Construction begins on arena at Ozark Empire Fairgrounds; Can Springfield win bidding wars for events?

Published: Nov. 17, 2022 at 6:34 PM CST|Updated: Nov. 17, 2022 at 7:07 PM CST
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SPRINGFIELD, Mo. (KY3) - Springfield is getting a new multi-purpose arena at the Ozark Empire Fairgrounds that’s targeted to be finished by September 2023. Area leaders hope the $25 million facility will attract more regional and national events, although the competition in attracting those events isn’t just about having excellent facilities.

But the new arena will undoubtedly be much more appealing to potential organizers than the old 2,200-seat livestock arena that dates back to the 1960′s. That building has now been torn down to make way for the new 99,000-square-foot, 6,600-seat facility with a Youth Ag Education Center in the arena’s lower level.

“I raise cattle and have two little boys,” said State Senator Lincoln Hough. “Each year, they get a steer, and when you walk through these barns during the fair, there’s something special about seeing a young man or woman taking pride in getting up every morning to do the work. There’s a feeling of satisfaction as a father to see that in your kids, and something like this is going to be a game-changing environment for them.”

Hough’s comments came at Thursday’s groundbreaking ceremony, where many civic leaders expressed excitement over the new addition.

“The fair has always been a hidden gem for Springfield,” said Dr. Jeff Gower, the President of the Ozark Empire Fair. “But with this arena, it will no longer be a hidden gem. It will be a star for the whole region to rally around.”

“It will be transformative,” said Springfield Mayor Ken McClure. “The city council has two priorities: quality of place and economic vitality. This fair has fit into that for years, but it will be even more so now.”

“This arena will be utilized by every single person in Greene County for generations,” said Greene County Commissioner John Russell. “And hopefully, it’s not needed, but if it is, it will be used in partnership with the Springfield-Greene County Office of Emergency Management as an enhanced crisis space.”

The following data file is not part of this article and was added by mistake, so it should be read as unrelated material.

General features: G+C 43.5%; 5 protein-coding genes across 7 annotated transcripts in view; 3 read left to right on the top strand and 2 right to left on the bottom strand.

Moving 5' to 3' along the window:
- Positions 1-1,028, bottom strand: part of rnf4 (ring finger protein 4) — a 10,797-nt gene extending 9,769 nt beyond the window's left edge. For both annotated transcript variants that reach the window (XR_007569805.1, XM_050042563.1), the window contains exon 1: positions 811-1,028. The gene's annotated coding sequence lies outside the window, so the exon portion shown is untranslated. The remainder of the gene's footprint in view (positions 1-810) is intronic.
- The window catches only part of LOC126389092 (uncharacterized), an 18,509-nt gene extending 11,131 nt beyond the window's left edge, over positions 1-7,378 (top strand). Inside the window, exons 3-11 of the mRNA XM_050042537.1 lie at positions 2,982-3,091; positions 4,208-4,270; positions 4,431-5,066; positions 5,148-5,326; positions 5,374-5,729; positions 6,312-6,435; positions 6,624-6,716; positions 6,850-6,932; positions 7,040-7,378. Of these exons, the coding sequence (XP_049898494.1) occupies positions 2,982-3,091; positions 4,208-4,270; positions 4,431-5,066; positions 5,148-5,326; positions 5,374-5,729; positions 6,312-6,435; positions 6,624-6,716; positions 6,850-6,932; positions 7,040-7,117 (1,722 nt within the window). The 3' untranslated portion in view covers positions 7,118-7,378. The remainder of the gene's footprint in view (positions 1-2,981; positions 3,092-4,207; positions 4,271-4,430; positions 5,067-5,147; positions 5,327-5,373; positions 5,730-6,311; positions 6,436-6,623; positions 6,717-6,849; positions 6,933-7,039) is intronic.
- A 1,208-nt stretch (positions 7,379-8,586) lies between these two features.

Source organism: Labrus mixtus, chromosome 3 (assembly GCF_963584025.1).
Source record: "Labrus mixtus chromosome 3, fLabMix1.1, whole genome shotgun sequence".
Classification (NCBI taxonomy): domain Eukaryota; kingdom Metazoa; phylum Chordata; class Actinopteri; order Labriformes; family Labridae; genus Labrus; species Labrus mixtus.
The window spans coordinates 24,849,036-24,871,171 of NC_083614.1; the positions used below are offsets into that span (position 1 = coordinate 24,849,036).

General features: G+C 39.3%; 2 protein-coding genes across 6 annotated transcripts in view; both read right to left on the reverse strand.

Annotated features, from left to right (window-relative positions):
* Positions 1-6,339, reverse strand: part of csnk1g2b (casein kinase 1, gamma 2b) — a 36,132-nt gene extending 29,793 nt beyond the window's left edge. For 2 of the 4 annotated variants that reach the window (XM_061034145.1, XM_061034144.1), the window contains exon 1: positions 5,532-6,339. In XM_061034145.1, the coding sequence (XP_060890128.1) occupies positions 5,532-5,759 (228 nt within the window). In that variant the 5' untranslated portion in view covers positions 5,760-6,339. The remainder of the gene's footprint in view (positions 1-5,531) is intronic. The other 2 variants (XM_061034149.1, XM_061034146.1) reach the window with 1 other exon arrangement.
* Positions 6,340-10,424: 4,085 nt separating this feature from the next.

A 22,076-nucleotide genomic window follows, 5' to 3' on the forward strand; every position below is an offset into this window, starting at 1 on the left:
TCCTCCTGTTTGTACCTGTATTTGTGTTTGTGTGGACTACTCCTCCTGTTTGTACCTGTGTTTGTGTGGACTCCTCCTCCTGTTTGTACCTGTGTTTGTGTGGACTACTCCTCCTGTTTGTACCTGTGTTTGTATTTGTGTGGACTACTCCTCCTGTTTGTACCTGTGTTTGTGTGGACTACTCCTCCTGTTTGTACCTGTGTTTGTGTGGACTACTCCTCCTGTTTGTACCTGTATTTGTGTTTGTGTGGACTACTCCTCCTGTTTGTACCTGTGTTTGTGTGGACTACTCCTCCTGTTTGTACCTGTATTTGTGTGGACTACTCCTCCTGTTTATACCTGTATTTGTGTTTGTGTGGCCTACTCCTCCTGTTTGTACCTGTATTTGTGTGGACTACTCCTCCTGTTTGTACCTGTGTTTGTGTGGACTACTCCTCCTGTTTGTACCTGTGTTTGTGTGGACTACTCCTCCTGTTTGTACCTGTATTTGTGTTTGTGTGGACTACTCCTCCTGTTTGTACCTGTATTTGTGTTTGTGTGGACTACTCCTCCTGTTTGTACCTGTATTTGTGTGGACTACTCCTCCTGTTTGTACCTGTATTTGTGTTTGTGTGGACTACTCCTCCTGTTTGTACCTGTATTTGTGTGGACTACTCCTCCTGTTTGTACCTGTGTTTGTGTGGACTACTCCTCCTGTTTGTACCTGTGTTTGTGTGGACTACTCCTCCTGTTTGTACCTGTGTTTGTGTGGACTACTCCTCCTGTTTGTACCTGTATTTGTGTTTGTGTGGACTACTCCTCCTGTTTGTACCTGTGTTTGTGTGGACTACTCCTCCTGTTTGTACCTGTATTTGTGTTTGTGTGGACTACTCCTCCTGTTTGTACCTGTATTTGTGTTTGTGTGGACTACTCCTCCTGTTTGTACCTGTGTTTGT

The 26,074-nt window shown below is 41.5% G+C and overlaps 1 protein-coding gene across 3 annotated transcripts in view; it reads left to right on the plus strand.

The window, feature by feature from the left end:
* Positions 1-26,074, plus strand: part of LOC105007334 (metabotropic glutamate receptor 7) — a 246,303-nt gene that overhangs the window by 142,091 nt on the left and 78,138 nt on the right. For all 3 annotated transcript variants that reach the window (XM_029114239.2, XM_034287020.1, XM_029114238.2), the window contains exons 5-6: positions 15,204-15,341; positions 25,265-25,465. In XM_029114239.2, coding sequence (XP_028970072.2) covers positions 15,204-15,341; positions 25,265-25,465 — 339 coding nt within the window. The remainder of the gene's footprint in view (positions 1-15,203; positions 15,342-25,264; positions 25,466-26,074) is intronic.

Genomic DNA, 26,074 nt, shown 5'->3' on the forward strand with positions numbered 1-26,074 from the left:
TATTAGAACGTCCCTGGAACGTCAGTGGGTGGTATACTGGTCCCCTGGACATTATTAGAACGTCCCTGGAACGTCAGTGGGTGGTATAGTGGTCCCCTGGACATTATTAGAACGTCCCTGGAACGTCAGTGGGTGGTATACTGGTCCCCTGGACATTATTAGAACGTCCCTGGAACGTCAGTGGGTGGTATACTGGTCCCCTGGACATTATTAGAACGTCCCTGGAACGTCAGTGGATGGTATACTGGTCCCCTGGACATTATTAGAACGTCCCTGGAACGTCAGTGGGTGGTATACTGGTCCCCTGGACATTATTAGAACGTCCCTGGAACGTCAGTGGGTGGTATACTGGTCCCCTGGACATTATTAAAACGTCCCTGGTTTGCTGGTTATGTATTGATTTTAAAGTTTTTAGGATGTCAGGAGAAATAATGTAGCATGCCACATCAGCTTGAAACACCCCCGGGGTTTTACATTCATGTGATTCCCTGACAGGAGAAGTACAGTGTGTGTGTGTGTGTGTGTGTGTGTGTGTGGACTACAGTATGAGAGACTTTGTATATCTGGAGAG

The list of possible events that could be held at the arena is extensive: trade shows, indoor festivals, livestock shows, motocross, roller derby, rodeos, archery, wrestling, volleyball, and cheerleading competitions.

“It’s fantastic,” said Springfield Sports Commission Executive Director Lance Kettering. “With over 6,000 seats, it will allow us to bring in additional sporting events.”

Including those that couldn’t previously be held at other venues.

“It’s got the perfect footprint for USA BMX’s Indoor Race Series,” Kettering explained, pointing to the new arena’s flexibility to retract seating sections. “BMX is an Olympic sport, and their national headquarters are just down the road in Tulsa. So this facility will enable us to bid on hosting one of their events.”

But bidding to get those events could be a challenge. The Springfield Sports Commission only has a budget of $250,000, which covers everything from salaries to bids to marketing. One of their primary goals is to attract Missouri state high school championship events. Their successful sponsorship bid to bring in the state high school basketball tournament for the last six years was $80,000 annually.

“When the re-bid came up, we put in a bid for $100,000 annually,” Kettering said. “Columbia bested us. And it is even more competitive when it comes to cities bidding against each other for civic events. And there’s always a key component of ‘What can you do for me in terms of cash sponsorship opportunities, what grants do you have available, and will you provide your venue free of charge?’ What happens a lot of times is the sports commissions, or CVBs, help underwrite those events by helping with the facility costs and other things.”

That $100,000 bid that lost out to Columbia would have been 40 percent of the Sports Commission’s yearly budget, so the only way to compete in bidding is to get money from other businesses and organizations.

“We are in the lower percentile nationwide in terms of our budget related to our population size,” Kettering said. “So if we aren’t able to garner the support externally, we wouldn’t even bid on it.”

And while the Springfield Sports Commission is hoping to increase its budget to remain competitive, the Ozark Empire Fair is hoping to do its fair share to attract events.

“We’ve got a sales team which books events year-round,” said Casey Owen, the Ozark Empire Fair Operations Manager. “In everything we do, we are a 100 percent private entity, and we run on our own funds. Our goal is to get more people here and get more heads-in-beds for the Convention and Visitors Bureau. When we get a four-to-five day event here, it’s also four-or-five nights for thousands of people coming to town who are eating and drinking and having a good time.”

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